00 00 00 12 00 00 00 54 49 54 4C 45 3D 42 69 63
79 63 6C 65 20 52 61 63 65 0C 00 00 00 41 52 54
49 53 54 3D 51 75 65 65 6E 09 00 00 00 44 41 54
45 3D 31 39 39 31 1E 00 00 00 4F 52 47 41 4E 49
5A 41 54 49 4F 4E 3D 48 6F 6C 6C 79 77 6F 6F 64
20 52 65 63 6F 72 64 73 3E 00 00 00 43 4F 4D 4D
45 4E 54 3D 66 72 65 3A 61 63 20 2D 20 66 72 65
65 20 61 75 64 69 6F 20 63 6F 6E 76 65 72 74 65
72 20 3C 68 74 74 70 73 3A 2F 2F 77 77 77 2E 66
72 65 61 63 2E 6F 72 67 2F 3E 01

Looks a mess but the first few bytes are   03 76 6F 72 62 69 73 which is  03 then vorbis

The next four bytes 34 00 00 00 (52) are the vendor string length

This means that the next 52 bytes are the vendor string.

This takes you to 62 69 73 29 on the fourth line down.

The next four bytes 05 00 00 00 tell you how many comments are included in this case 5.

The next part follows a sequence of length then comment repeated 5 times.

So next four bytes 12 00 00 00 (18) are the length of this comment in this case "TITLE=Bicycle Race"

and the next four bytes are length of next comment etc.

After extracting all the comments you find the last byte is 01 I have no idea why this is here but it is important that comments end with this.

The file will not play if missed out.

I am developing an ogg vorbis comment reader and writer without using libvorbis so all native code. I use PureBasic and you can find me on their forum at :-

https://www.purebasic.fr/english/

Anyone interested in helping would be welcome.

I hope this helps someone.

Re: May help reading vorbis comments header [Split from: OGG Vorbis header bits]

Reply #2
Holy thread resurrection!

Ogg Vorbis uses a "framing bit" to end the comment header.  It must be non-zero.  This is required and the stream is technically unreadable if it is missing.  Most other Ogg-encapsulated codecs do not use this.

Re: May help reading vorbis comments header [Split from: OGG Vorbis header bits]

Reply #3
There are numerous libraries that allows to create/edit Vorbis tags. No need to re-invent the wheel, but if you insist just analyze the source codes. Most are free. (vorbiscomment, taglib, etc). Your empirical way only make sense if no documentation or source code. Inverse engineering will not result in a trusted system unless you can generate all valid permutations and you can inverse engineer all reliably. Very hard even for the experienced people.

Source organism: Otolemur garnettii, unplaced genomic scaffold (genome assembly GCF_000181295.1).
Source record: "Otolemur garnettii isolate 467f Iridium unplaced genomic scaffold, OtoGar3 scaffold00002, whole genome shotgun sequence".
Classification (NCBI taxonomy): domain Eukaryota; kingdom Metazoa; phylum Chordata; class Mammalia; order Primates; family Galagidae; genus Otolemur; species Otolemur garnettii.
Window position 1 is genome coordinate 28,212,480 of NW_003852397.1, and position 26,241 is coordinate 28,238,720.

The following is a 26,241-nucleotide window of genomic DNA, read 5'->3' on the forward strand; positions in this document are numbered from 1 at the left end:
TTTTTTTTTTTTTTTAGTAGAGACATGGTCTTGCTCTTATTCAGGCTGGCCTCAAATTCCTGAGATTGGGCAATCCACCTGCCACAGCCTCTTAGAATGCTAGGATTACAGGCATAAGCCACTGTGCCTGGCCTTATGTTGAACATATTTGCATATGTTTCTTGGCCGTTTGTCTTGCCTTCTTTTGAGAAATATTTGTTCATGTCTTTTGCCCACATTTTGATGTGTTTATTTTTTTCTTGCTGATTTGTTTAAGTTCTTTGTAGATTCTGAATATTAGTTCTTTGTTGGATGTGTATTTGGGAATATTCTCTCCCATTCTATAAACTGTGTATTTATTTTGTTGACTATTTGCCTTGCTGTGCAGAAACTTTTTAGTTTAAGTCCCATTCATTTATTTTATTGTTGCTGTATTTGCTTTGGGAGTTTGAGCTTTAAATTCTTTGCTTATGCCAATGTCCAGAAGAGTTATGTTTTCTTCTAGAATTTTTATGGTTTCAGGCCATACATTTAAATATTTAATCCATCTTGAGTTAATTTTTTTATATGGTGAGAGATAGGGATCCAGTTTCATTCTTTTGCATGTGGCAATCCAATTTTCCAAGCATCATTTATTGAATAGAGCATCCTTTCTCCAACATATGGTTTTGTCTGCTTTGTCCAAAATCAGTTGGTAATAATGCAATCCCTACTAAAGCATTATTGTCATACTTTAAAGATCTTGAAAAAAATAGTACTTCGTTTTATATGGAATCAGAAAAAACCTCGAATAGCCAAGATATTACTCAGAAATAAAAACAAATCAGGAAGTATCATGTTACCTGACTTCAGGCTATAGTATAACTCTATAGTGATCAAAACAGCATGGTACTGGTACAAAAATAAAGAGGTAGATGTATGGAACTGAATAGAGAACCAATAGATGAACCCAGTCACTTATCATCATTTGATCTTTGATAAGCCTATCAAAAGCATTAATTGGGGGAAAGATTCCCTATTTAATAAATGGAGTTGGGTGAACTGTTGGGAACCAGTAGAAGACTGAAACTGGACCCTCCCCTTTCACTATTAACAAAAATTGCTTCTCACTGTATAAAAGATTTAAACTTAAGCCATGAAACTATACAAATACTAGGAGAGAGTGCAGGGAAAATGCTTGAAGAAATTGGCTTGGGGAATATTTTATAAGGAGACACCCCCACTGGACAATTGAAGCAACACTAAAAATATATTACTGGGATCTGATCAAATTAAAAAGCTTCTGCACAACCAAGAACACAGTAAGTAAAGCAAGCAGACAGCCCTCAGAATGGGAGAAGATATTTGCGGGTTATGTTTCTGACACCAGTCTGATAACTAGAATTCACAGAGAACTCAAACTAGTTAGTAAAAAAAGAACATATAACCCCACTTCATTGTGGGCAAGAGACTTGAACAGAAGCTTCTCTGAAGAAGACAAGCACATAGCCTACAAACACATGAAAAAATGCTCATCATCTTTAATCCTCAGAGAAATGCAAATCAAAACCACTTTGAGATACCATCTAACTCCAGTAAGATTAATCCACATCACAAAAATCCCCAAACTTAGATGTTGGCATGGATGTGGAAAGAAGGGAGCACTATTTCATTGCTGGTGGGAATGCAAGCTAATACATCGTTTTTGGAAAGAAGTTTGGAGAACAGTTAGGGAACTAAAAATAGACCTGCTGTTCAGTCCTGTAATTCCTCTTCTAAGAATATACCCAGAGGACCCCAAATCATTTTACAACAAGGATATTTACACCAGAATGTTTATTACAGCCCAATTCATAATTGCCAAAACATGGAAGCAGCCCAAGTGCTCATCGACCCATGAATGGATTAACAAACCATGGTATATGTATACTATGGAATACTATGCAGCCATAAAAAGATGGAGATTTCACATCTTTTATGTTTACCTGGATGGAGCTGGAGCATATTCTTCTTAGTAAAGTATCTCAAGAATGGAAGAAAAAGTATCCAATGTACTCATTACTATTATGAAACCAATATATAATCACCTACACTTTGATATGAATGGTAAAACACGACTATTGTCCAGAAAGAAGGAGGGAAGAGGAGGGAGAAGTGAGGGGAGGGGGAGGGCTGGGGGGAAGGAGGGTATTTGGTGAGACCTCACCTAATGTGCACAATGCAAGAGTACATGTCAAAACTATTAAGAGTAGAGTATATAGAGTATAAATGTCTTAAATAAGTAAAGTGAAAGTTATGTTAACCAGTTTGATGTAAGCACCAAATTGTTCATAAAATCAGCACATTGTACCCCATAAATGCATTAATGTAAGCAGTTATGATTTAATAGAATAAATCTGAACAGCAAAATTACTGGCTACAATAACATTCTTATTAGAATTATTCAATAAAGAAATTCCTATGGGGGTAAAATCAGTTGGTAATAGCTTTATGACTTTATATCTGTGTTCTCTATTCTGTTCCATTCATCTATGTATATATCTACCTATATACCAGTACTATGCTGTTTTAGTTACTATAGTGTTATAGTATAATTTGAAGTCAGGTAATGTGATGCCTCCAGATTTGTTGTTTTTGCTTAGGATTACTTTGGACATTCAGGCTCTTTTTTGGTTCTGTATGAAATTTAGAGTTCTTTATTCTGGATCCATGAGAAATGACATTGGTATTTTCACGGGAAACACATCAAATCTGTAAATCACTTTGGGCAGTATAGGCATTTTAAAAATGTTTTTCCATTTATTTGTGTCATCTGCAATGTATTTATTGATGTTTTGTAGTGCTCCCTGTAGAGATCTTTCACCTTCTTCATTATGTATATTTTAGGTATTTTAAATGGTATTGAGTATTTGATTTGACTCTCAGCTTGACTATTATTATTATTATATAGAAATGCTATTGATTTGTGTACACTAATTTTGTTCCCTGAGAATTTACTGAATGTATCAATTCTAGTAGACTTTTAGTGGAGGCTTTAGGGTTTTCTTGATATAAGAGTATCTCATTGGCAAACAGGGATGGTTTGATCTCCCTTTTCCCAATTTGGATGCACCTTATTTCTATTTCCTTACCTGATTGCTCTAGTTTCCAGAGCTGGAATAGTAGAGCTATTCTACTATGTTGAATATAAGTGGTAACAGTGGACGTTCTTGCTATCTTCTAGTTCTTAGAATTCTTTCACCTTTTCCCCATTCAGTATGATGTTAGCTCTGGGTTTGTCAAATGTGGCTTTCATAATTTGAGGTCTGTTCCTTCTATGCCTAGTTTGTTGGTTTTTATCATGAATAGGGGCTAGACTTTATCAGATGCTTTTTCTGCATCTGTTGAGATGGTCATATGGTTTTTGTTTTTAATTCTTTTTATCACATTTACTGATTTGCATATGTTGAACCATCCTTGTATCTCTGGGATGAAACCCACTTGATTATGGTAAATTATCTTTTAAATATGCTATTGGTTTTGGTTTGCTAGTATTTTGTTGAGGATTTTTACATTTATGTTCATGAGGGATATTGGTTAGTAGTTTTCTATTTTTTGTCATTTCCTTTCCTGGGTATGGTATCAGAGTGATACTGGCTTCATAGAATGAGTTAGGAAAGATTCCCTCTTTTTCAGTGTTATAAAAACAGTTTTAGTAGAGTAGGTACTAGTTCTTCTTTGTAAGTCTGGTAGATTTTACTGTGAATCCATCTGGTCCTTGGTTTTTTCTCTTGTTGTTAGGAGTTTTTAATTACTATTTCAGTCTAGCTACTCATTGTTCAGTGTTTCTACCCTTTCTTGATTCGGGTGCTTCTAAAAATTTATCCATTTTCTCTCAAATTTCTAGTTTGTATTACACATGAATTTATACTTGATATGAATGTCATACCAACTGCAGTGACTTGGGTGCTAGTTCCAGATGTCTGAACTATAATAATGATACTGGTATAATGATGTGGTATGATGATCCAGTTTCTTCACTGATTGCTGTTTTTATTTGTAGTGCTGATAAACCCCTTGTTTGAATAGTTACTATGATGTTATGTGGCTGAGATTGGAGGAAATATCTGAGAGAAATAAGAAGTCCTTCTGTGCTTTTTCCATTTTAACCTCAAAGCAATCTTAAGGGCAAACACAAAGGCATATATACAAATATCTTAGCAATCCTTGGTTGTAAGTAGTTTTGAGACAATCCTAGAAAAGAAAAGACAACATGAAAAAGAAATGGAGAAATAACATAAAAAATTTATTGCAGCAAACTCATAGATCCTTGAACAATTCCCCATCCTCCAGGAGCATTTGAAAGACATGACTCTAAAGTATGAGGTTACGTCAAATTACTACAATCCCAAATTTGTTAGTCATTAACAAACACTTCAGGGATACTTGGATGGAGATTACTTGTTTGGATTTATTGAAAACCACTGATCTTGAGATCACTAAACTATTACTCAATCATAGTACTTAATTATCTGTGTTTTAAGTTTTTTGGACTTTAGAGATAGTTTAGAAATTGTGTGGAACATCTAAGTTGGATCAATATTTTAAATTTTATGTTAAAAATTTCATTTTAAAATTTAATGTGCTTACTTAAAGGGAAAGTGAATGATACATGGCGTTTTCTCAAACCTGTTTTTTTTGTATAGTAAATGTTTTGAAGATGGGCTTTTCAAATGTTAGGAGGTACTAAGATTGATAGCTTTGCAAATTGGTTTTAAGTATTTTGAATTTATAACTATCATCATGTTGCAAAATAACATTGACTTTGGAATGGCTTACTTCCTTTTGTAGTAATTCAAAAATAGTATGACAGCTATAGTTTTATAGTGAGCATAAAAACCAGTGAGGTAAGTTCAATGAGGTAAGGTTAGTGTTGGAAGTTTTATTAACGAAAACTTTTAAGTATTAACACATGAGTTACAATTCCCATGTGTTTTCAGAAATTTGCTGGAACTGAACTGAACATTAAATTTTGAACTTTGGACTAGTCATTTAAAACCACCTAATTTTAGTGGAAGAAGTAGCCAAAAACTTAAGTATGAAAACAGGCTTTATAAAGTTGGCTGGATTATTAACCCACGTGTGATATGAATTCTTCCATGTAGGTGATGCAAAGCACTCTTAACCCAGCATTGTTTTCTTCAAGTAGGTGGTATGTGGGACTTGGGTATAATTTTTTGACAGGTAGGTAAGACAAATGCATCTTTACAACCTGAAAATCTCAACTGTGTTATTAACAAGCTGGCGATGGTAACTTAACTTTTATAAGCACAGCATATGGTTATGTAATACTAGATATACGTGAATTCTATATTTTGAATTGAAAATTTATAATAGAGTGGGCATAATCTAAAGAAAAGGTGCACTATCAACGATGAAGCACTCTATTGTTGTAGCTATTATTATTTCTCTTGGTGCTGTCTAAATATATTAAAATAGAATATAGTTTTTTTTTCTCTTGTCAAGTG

Just my 2 cents.

Re: May help reading vorbis comments header [Split from: OGG Vorbis header bits]

Reply #4
The main problem when anyone approaches ogg vorbis files is understanding that ogg is not vorbis and vorbis is not ogg.

The ogg file is split into pages and each page is split into segments, these segments store in the case of a vorbis bit stream the vorbis bit stream as defined by the vorbis specification.

The first thing is to learn how to decode an ogg file. Then look at the vorbis stream away from the ogg file.

If it helps you can look at this thread on a programmers forum (all code in basic) where you can see my journey in understanding this was played out. It includes details of reading ogg files etc and some detail of the vorbis stream.

vorbis comment reading

It does include source code for a comment reader which works very well. Remember there is no standard vorbis comments each read/write program seems to do it differently.

Writing comments is a whole different ball game however and a lot more complicated.

Hope this helps anyone attempting to understand these files.

collectordave